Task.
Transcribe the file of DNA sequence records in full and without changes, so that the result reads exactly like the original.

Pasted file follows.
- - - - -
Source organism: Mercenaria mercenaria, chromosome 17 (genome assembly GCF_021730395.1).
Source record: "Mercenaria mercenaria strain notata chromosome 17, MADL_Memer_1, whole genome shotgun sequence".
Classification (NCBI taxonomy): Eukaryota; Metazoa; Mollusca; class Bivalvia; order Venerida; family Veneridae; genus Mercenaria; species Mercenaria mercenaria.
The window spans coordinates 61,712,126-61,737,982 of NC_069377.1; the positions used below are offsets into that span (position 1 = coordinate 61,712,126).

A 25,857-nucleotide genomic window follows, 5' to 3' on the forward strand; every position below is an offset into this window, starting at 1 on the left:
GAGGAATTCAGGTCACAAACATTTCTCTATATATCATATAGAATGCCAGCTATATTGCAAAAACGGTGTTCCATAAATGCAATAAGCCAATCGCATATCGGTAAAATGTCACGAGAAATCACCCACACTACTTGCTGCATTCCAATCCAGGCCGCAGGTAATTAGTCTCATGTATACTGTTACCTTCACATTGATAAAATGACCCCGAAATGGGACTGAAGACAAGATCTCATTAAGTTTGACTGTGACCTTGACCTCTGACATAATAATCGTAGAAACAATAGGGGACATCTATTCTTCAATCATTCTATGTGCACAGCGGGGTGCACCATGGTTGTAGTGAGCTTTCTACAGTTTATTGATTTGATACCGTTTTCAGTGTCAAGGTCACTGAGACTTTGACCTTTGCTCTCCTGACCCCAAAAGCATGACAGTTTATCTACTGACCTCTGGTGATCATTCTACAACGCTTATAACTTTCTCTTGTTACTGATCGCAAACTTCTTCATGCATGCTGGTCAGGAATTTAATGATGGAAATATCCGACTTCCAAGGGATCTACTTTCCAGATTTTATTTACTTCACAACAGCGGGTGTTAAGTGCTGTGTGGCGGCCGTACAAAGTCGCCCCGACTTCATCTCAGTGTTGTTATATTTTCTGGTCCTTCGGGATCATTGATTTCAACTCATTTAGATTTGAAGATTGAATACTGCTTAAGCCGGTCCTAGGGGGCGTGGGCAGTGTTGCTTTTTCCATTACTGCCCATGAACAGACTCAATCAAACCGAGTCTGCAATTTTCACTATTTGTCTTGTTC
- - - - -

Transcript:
Source organism: Mercenaria mercenaria, chromosome 17 (genome assembly GCF_021730395.1).
Source record: "Mercenaria mercenaria strain notata chromosome 17, MADL_Memer_1, whole genome shotgun sequence".
Classification (NCBI taxonomy): Eukaryota; Metazoa; Mollusca; class Bivalvia; order Venerida; family Veneridae; genus Mercenaria; species Mercenaria mercenaria.
The window spans coordinates 61,712,126-61,737,982 of NC_069377.1; the positions used below are offsets into that span (position 1 = coordinate 61,712,126).

A 25,857-nucleotide genomic window follows, 5' to 3' on the forward strand; every position below is an offset into this window, starting at 1 on the left:
GAGGAATTCAGGTCACAAACATTTCTCTATATATCATATAGAATGCCAGCTATATTGCAAAAACGGTGTTCCATAAATGCAATAAGCCAATCGCATATCGGTAAAATGTCACGAGAAATCACCCACACTACTTGCTGCATTCCAATCCAGGCCGCAGGTAATTAGTCTCATGTATACTGTTACCTTCACATTGATAAAATGACCCCGAAATGGGACTGAAGACAAGATCTCATTAAGTTTGACTGTGACCTTGACCTCTGACATAATAATCGTAGAAACAATAGGGGACATCTATTCTTCAATCATTCTATGTGCACAGCGGGGTGCACCATGGTTGTAGTGAGCTTTCTACAGTTTATTGATTTGATACCGTTTTCAGTGTCAAGGTCACTGAGACTTTGACCTTTGCTCTCCTGACCCCAAAAGCATGACAGTTTATCTACTGACCTCTGGTGATCATTCTACAACGCTTATAACTTTCTCTTGTTACTGATCGCAAACTTCTTCATGCATGCTGGTCAGGAATTTAATGATGGAAATATCCGACTTCCAAGGGATCTACTTTCCAGATTTTATTTACTTCACAACAGCGGGTGTTAAGTGCTGTGTGGCGGCCGTACAAAGTCGCCCCGACTTCATCTCAGTGTTGTTATATTTTCTGGTCCTTCGGGATCATTGATTTCAACTCATTTAGATTTGAAGATTGAATACTGCTTAAGCCGGTCCTAGGGGGCGTGGGCAGTGTTGCTTTTTCCATTACTGCCCATGAACAGACTCAATCAAACCGAGTCTGCAATTTTCACTATTTGTCTTGTTC